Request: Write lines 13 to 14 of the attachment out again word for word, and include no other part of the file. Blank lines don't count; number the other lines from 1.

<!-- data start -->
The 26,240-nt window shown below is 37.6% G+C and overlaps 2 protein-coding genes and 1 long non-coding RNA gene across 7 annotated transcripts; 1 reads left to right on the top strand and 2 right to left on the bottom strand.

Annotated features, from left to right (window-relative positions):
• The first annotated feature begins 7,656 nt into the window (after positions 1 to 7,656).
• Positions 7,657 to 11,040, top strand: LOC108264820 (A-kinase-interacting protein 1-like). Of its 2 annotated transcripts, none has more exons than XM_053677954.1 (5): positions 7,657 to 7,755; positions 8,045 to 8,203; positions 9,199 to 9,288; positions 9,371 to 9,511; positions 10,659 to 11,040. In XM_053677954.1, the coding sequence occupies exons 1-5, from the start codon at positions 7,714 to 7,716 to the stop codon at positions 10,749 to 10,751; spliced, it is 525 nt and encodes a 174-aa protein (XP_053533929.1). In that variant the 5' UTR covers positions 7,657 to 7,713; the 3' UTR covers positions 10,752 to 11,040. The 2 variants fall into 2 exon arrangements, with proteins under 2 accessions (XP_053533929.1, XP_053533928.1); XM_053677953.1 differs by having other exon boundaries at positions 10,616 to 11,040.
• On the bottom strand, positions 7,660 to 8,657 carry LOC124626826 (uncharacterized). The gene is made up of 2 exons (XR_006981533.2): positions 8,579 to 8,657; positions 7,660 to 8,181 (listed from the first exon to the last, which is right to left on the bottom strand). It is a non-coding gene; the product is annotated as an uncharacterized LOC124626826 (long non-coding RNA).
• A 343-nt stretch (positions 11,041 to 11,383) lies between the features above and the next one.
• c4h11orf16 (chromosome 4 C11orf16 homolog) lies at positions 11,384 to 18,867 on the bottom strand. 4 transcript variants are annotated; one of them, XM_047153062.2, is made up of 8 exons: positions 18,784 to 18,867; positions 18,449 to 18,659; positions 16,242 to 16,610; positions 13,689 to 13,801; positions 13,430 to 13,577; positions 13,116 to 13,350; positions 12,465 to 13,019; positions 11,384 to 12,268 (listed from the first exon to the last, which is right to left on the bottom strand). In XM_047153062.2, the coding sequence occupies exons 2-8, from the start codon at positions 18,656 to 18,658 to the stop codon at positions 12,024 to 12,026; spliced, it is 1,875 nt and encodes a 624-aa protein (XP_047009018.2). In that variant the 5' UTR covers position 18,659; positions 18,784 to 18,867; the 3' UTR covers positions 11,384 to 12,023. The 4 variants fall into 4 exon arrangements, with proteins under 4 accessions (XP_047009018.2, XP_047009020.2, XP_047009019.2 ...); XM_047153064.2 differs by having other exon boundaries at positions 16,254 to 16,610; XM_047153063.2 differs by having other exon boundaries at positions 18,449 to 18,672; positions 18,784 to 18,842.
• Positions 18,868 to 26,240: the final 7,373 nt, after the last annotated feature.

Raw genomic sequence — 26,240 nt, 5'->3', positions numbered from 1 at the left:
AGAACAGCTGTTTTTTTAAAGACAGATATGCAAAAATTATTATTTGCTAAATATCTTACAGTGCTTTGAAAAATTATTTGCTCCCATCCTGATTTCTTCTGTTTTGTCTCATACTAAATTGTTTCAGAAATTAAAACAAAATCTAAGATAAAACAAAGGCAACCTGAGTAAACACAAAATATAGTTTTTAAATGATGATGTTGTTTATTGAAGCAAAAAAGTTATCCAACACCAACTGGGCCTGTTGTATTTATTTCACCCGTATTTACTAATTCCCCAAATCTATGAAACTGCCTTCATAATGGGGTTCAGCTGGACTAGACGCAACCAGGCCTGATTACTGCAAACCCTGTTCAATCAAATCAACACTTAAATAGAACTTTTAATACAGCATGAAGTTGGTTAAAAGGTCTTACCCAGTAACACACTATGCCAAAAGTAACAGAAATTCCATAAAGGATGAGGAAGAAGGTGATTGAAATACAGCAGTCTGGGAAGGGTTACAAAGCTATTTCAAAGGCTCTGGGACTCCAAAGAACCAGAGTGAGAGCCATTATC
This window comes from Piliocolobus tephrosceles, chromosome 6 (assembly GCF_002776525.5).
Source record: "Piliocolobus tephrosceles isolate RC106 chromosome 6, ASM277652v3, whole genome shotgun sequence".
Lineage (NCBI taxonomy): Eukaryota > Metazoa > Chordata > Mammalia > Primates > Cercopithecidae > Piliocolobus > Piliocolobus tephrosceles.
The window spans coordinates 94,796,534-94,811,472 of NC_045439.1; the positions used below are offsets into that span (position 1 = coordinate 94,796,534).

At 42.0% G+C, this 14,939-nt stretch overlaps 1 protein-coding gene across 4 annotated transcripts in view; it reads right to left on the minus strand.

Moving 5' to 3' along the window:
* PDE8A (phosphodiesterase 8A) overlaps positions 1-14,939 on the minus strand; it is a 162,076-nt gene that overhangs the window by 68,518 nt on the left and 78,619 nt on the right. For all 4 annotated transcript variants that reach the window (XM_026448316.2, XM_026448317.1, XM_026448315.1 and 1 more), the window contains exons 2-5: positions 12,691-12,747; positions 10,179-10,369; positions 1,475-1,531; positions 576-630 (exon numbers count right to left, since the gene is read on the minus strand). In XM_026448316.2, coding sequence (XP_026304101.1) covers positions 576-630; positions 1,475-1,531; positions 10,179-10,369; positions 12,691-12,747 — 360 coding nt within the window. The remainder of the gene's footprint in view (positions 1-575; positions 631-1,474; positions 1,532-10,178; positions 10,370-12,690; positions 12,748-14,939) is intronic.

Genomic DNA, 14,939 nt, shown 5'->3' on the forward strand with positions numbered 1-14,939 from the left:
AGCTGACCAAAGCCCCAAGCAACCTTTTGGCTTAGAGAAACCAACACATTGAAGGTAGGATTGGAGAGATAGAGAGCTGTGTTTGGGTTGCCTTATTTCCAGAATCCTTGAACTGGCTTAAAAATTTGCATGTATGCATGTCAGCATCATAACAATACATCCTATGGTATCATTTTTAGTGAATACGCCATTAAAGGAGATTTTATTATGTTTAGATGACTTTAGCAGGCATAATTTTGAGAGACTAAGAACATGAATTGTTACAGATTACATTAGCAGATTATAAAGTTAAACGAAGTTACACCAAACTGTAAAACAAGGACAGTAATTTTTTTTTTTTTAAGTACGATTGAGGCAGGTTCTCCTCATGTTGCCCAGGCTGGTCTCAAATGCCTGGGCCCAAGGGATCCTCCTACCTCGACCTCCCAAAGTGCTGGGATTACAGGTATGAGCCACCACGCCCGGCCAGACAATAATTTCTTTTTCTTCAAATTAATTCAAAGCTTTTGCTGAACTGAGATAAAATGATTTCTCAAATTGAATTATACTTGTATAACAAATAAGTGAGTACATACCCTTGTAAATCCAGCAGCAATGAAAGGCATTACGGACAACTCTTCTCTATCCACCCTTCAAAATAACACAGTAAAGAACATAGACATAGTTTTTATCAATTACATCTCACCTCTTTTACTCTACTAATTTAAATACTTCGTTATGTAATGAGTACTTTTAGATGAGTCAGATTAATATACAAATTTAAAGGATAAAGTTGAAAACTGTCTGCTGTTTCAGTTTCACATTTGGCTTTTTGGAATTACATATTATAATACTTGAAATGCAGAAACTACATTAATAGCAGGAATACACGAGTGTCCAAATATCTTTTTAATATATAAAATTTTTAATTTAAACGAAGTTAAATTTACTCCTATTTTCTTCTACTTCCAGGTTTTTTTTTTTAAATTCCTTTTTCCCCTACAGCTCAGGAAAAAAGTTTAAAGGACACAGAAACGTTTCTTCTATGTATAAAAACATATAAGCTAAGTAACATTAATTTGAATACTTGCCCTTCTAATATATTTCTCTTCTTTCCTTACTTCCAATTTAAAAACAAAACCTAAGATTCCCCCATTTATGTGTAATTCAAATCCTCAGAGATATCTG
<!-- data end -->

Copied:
Lineage (NCBI taxonomy): Eukaryota > Metazoa > Chordata > Mammalia > Primates > Cercopithecidae > Piliocolobus > Piliocolobus tephrosceles.
The window spans coordinates 94,796,534-94,811,472 of NC_045439.1; the positions used below are offsets into that span (position 1 = coordinate 94,796,534).